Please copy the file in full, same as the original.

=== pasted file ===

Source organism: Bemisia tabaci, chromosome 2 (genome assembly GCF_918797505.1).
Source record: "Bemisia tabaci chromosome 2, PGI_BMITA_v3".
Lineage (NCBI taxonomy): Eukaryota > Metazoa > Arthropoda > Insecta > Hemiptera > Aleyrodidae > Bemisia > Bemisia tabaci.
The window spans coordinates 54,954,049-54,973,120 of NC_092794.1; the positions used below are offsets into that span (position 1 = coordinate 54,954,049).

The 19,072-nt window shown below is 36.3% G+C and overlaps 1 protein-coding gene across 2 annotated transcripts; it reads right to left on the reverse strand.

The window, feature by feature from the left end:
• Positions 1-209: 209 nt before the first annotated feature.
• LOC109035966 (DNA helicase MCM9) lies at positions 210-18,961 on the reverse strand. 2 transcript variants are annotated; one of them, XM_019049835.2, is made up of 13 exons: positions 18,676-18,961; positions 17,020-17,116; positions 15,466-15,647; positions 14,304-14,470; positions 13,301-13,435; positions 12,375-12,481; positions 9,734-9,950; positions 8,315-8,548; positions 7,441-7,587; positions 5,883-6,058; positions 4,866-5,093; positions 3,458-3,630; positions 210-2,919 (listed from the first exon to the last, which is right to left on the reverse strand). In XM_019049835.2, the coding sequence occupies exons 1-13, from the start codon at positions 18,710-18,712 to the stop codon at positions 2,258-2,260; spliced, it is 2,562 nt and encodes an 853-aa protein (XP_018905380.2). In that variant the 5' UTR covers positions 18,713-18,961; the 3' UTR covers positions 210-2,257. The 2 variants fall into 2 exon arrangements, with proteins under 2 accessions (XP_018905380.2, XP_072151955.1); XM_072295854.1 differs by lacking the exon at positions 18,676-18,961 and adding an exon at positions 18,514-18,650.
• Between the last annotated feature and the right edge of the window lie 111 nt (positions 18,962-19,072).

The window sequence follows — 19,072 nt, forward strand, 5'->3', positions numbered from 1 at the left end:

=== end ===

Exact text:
Source organism: Bemisia tabaci, chromosome 2 (genome assembly GCF_918797505.1).
Source record: "Bemisia tabaci chromosome 2, PGI_BMITA_v3".
Lineage (NCBI taxonomy): Eukaryota > Metazoa > Arthropoda > Insecta > Hemiptera > Aleyrodidae > Bemisia > Bemisia tabaci.
The window spans coordinates 54,954,049-54,973,120 of NC_092794.1; the positions used below are offsets into that span (position 1 = coordinate 54,954,049).

The 19,072-nt window shown below is 36.3% G+C and overlaps 1 protein-coding gene across 2 annotated transcripts; it reads right to left on the reverse strand.

The window, feature by feature from the left end:
• Positions 1-209: 209 nt before the first annotated feature.
• LOC109035966 (DNA helicase MCM9) lies at positions 210-18,961 on the reverse strand. 2 transcript variants are annotated; one of them, XM_019049835.2, is made up of 13 exons: positions 18,676-18,961; positions 17,020-17,116; positions 15,466-15,647; positions 14,304-14,470; positions 13,301-13,435; positions 12,375-12,481; positions 9,734-9,950; positions 8,315-8,548; positions 7,441-7,587; positions 5,883-6,058; positions 4,866-5,093; positions 3,458-3,630; positions 210-2,919 (listed from the first exon to the last, which is right to left on the reverse strand). In XM_019049835.2, the coding sequence occupies exons 1-13, from the start codon at positions 18,710-18,712 to the stop codon at positions 2,258-2,260; spliced, it is 2,562 nt and encodes an 853-aa protein (XP_018905380.2). In that variant the 5' UTR covers positions 18,713-18,961; the 3' UTR covers positions 210-2,257. The 2 variants fall into 2 exon arrangements, with proteins under 2 accessions (XP_018905380.2, XP_072151955.1); XM_072295854.1 differs by lacking the exon at positions 18,676-18,961 and adding an exon at positions 18,514-18,650.
• Between the last annotated feature and the right edge of the window lie 111 nt (positions 18,962-19,072).

The window sequence follows — 19,072 nt, forward strand, 5'->3', positions numbered from 1 at the left end: